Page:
If you love him and you think your feelings are rooted in a fear of change and not a mistrust of him or your feelings, stop being a jerk and look for an apartment. (The rental market is garbage so it’ll probably take you another six months to find a place that doesn’t have bedbugs or mold or Ebola.) It sounds like you’re interested in seeing what your relationship looks like when you’re both in the same space, and if that’s not a good reason to live with someone, I don’t know what is. The worst thing that could happen is a horrible break-up that leaves you feeling emotionally crippled, forcing you to move all your things out in an overwrought episode where you have to negotiate the splitting of your books and cookware and beloved ratty sleepy-time T-shirts.

But if you weren’t living together, you’d have to do that anyway—just without the satisfaction of knowing that you at least tried.

Going around is for cowards. Go through. If it doesn’t work, you can sleep on my couch for a few weeks before getting back on your feet. (I have a cat and she will step on your face at 5 a.m. every single morning. I hope that’s okay.)


I've been getting lunch from the same place near my work for nearly two years now. Over that time, I've become friends with the older lady that works there (I'd say she's about 60ish). At first it was just nice conversation, and occasionally she'd give me discounts on stuff ... but now it's starting to get weird. She makes me lunches nearly once a week, packing them up with napkins, utensils, and even little salt and pepper packets. The thought of her making me meals at home in her kitchen makes me uncomfortable. There's nothing sexual about this, but it's definitely weird. When I don't go to the store for several days, she asks all my colleagues where I am and seems upset. Am I justified in feeling awkward about it? How do I stop her from doing this? Am I an asshole? What do I do? I don't want to hurt her feelings.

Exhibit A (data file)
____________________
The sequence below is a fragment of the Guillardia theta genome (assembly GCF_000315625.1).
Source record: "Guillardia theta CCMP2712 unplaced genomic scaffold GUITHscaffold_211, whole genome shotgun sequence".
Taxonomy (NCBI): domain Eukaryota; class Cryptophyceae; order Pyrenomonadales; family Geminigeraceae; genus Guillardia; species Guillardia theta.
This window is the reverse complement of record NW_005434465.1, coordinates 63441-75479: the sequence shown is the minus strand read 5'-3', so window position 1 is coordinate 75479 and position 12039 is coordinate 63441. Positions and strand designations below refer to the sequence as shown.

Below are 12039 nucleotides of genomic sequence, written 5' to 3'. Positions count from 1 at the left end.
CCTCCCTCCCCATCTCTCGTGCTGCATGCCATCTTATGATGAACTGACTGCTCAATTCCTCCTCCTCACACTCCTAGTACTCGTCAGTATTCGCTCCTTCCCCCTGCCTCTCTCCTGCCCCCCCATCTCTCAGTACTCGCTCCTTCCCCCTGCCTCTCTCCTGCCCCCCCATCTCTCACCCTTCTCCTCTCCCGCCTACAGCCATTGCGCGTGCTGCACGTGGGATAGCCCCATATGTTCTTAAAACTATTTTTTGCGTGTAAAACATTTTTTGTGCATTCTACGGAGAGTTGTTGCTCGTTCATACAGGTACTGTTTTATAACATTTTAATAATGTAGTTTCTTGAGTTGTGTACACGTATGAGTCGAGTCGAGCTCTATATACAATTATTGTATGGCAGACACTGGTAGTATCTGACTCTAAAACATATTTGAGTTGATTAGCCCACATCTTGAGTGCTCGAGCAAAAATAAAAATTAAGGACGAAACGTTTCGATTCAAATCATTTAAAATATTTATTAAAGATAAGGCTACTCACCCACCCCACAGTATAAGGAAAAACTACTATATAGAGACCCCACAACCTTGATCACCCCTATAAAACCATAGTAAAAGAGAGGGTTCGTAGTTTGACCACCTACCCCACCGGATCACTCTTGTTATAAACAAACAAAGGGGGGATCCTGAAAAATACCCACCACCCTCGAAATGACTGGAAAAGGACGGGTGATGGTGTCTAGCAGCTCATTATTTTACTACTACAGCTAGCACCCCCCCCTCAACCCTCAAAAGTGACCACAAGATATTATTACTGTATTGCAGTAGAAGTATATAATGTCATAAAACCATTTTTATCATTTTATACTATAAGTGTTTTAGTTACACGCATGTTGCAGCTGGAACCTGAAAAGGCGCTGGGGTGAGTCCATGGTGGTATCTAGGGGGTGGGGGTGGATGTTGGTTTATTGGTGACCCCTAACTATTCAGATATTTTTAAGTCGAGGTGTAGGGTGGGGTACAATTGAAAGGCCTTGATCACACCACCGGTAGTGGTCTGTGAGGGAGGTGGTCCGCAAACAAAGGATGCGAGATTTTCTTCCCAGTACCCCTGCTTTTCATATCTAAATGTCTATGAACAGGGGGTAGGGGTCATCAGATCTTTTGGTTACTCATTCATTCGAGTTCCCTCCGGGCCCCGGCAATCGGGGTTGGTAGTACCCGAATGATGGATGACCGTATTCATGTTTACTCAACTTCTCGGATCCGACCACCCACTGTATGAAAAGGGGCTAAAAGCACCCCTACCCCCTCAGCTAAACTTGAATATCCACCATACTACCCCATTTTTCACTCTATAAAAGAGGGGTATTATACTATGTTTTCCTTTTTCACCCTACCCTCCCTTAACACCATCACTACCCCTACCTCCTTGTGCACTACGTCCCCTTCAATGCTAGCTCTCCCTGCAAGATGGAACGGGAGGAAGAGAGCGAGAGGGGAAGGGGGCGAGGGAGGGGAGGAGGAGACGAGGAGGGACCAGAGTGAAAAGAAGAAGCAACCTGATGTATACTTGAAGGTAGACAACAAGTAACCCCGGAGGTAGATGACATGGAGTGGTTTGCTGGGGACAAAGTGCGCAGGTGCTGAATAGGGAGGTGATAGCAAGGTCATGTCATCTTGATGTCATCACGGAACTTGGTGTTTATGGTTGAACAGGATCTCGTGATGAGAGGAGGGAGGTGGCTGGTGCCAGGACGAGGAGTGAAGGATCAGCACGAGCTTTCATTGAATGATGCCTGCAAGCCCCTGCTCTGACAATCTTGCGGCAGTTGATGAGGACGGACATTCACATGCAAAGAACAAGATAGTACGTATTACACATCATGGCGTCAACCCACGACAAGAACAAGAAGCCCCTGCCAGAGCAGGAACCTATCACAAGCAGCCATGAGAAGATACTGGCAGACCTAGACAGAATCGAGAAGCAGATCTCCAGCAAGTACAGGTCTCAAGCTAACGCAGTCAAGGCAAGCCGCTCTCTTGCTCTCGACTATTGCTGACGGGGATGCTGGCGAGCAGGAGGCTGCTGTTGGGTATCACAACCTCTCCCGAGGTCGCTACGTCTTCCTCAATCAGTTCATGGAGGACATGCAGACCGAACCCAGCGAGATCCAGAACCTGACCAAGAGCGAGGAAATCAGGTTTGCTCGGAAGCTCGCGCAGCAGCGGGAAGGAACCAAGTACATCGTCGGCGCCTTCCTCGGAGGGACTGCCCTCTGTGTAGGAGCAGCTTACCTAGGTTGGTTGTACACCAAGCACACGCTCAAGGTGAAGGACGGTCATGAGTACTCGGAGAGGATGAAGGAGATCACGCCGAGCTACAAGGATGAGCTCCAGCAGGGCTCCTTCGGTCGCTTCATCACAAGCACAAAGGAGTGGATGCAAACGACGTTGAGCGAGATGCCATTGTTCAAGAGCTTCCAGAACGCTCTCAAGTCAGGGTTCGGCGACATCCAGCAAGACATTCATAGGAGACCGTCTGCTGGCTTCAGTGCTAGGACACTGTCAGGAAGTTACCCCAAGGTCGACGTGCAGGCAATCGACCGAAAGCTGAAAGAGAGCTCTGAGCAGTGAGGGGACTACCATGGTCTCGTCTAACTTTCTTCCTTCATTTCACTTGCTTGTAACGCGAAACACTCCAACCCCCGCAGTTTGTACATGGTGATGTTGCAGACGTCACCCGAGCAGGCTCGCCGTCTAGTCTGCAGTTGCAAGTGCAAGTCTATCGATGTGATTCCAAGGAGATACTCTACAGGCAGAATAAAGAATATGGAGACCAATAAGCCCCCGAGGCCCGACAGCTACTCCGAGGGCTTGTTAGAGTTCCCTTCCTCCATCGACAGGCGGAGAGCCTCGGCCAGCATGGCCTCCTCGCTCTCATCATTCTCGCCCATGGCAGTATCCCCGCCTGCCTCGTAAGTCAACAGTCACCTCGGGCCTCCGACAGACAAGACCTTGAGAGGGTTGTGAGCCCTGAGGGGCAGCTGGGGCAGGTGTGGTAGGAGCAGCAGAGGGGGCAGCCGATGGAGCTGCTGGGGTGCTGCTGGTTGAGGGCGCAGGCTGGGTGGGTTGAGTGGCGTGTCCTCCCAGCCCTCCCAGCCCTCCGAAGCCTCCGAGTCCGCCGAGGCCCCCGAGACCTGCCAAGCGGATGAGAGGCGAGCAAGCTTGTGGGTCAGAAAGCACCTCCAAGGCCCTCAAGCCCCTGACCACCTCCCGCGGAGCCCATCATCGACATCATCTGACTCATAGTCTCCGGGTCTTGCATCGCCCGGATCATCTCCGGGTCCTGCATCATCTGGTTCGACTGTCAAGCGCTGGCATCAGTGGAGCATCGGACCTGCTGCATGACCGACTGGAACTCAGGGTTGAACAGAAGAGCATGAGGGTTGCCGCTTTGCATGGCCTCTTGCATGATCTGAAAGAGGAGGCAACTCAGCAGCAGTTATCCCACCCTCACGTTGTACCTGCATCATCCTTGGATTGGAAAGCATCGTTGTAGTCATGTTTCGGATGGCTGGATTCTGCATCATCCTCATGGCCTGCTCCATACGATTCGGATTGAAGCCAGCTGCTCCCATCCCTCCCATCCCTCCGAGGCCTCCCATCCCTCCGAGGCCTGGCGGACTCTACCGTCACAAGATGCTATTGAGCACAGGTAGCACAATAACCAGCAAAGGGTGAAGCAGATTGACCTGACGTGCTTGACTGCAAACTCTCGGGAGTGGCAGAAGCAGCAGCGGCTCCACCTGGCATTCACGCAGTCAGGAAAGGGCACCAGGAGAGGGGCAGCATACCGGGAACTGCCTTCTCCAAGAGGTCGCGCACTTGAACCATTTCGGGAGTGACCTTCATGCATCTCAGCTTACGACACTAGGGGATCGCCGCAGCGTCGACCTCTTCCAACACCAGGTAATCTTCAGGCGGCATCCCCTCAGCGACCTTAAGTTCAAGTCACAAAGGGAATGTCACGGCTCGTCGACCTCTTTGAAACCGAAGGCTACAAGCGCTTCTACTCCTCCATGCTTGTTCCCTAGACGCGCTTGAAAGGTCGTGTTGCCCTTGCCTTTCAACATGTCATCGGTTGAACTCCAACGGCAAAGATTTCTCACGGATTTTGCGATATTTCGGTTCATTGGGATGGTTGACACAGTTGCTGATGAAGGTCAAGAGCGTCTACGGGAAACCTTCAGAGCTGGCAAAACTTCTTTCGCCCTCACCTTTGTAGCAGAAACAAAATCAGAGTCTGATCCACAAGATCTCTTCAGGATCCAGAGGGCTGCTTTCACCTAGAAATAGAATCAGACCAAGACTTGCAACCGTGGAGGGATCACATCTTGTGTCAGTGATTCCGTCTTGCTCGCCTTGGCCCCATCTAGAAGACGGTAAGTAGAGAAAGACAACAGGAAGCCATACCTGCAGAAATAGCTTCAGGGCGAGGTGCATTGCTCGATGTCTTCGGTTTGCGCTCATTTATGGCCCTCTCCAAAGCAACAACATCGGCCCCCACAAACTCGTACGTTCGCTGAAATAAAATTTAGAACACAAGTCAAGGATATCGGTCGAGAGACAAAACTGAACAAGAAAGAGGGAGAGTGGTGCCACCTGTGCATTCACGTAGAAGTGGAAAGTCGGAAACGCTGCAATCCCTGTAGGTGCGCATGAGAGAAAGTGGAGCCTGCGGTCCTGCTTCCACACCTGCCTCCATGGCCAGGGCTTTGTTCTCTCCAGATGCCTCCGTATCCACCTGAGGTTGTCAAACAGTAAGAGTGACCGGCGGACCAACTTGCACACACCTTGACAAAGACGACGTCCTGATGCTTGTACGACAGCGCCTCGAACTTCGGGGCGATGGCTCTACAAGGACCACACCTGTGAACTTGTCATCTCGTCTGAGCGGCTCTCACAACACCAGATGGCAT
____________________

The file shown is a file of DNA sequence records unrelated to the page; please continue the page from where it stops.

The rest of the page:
— Too Many Free Lunches

Let me grasp this.

A nice lady who works at a nearby lunchbox is sweet on you and has taken it upon herself to make homemade meals for you. She packs them with care and waits for you to come and then gives you something good to eat.

So, in summation:

A nice lady is giving you free food and you have a problem with it.

I’m not sure where your relationship with this woman changed, but clearly you had enough friendly interactions to lead her to do something nice for you. Sure, it’s weird, but it’s not like this lady is coming to your office and chewing your food first before spitting it into your mouth like an injured bird.

You have a few options, so let’s go over them and you can decide what makes your stomach turn the least:

1. Deal with it. Eat the lunch. Are you actually complaining about this?? Is the food good? Is she poisoning you? Is it a nice warm meal that fills you up and reminds you that humans have the capacity for good and someone is reaching out to you in order to make a connection? GIVE ME YOUR LUNCH, DILL WEED.

2. Stop going there. So what if she asks your colleagues where you are? I’m sure her feelings are hurt: she’s making you lunches with care and you just Houdini on her. But it is a sting that will fade. She will not crumble because you don’t like her sandwiches. Start making lunch at home. Buy lunch from another place in the area. Prove yourself a coward and get your coworkers to pick it up for you. Endless opportunities here to avoid human interaction.

3. Accept the lunch graciously and then do something else with it. Maybe she’s making something that doesn’t sit well with your stomach. Maybe it’s not so healthy and your pants are feeling a little tight. Maybe you just don’t want that lunch all the time but you don’t want to be rude. There is a way out of this. Accept the lunch and offer it to a coworker if they’re interested. If you work in a big city, I’m sure there are plenty of homeless people who wouldn’t mind something to eat now and then, so maybe offer it to someone who needs it. Offer to pay—repeatedly—and if she doesn’t accept, you can leave a big tip. Say thank you, be polite, be brief, and be on your way. If you still feel weird about taking a free meal, use the barter system and bring her flowers or bake her cookies or buy her a lifetime’s supply of Pall Malls.